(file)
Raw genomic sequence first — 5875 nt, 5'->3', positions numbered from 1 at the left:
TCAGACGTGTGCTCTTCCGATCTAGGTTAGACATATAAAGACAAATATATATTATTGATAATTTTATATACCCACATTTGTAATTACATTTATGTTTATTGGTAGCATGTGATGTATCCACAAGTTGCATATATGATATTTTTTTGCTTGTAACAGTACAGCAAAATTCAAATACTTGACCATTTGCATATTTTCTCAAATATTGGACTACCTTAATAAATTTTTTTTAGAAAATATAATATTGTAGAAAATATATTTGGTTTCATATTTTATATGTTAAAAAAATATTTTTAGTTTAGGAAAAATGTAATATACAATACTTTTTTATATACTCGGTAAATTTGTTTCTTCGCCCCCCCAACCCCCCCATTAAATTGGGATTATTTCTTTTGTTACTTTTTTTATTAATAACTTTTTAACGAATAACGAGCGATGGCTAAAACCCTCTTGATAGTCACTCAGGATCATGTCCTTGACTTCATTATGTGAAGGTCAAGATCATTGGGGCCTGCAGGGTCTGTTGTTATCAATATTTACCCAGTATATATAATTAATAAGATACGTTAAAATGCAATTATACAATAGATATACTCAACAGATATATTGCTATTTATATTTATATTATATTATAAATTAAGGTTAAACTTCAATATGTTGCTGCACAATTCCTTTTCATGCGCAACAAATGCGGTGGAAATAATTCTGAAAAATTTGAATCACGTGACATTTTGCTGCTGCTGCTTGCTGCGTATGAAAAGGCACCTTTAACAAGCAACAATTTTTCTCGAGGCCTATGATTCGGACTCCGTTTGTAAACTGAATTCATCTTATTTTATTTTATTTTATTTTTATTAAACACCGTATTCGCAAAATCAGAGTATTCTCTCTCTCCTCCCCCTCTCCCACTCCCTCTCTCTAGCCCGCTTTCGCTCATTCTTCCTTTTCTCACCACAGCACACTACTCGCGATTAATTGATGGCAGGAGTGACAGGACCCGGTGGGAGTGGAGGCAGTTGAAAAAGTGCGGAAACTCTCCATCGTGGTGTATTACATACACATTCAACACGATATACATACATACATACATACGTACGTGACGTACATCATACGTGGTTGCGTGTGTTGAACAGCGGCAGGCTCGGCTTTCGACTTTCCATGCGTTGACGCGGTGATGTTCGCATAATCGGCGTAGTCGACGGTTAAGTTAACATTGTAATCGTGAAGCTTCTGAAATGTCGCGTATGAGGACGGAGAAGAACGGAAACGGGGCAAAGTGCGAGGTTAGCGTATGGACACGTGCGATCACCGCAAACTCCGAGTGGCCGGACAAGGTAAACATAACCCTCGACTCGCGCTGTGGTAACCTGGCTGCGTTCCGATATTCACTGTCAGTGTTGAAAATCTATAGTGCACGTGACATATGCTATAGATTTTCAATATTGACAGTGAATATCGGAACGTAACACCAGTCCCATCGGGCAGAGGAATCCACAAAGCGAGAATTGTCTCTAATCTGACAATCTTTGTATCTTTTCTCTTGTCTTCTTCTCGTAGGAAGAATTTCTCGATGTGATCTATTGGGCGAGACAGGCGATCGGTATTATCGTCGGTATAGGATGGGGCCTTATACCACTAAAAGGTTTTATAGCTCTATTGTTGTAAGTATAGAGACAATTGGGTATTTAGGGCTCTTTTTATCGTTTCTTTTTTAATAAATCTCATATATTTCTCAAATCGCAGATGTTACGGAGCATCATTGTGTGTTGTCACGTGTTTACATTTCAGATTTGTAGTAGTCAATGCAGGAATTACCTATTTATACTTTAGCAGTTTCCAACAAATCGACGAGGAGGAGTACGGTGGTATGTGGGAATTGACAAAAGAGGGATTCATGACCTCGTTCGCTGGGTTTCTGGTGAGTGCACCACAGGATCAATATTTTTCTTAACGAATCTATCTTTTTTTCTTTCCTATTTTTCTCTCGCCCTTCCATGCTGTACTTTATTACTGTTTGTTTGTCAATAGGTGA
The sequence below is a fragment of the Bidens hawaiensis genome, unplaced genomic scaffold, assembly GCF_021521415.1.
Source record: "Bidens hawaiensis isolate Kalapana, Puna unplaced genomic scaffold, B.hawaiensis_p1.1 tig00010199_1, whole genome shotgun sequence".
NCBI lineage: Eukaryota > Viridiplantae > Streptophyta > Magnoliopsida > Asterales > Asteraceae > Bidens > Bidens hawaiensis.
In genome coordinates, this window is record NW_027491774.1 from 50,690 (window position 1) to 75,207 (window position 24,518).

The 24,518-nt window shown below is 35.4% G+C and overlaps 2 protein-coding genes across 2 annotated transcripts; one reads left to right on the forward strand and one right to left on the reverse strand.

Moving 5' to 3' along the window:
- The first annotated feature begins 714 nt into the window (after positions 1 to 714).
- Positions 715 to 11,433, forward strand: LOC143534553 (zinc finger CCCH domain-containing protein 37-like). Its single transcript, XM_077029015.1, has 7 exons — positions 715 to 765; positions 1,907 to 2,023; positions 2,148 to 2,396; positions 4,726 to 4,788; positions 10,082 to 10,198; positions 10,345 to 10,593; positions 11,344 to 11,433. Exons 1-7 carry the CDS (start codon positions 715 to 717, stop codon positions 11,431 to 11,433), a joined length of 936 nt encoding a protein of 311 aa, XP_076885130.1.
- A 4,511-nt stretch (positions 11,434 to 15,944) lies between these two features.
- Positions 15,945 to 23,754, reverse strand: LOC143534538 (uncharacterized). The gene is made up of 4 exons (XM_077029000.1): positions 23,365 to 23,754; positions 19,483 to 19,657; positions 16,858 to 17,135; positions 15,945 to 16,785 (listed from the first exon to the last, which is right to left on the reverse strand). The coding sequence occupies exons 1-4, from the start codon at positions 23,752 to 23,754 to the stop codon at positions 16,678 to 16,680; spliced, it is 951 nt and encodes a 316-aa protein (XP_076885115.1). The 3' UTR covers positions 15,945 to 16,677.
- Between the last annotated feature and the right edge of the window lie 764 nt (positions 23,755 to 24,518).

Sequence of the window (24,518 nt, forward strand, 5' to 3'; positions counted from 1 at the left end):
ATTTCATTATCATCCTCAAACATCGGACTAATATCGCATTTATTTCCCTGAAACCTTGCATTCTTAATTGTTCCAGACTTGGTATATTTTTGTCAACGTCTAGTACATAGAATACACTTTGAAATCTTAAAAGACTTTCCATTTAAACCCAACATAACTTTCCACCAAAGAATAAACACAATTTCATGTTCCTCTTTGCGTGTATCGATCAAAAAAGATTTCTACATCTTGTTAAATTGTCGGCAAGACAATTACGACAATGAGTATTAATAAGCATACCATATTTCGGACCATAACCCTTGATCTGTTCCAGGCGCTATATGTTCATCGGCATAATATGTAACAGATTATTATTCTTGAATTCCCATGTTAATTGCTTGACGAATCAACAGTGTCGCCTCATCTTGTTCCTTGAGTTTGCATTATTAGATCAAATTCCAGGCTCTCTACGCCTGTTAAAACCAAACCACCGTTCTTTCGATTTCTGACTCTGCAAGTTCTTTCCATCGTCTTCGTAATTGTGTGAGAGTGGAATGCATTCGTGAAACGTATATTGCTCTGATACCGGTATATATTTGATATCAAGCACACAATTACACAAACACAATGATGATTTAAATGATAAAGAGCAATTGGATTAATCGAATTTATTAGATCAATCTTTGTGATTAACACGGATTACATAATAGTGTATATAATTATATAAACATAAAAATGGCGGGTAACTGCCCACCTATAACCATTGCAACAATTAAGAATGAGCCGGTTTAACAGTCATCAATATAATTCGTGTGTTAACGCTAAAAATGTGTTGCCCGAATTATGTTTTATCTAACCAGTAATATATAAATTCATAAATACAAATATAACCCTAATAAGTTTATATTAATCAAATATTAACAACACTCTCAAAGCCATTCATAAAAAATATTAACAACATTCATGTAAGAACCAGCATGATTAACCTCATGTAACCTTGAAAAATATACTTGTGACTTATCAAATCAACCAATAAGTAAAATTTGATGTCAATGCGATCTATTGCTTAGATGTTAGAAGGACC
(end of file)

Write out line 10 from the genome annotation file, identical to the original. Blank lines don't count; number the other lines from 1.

- Positions 715 to 11,433, forward strand: LOC143534553 (zinc finger CCCH domain-containing protein 37-like). Its single transcript, XM_077029015.1, has 7 exons — positions 715 to 765; positions 1,907 to 2,023; positions 2,148 to 2,396; positions 4,726 to 4,788; positions 10,082 to 10,198; positions 10,345 to 10,593; positions 11,344 to 11,433. Exons 1-7 carry the CDS (start codon positions 715 to 717, stop codon positions 11,431 to 11,433), a joined length of 936 nt encoding a protein of 311 aa, XP_076885130.1.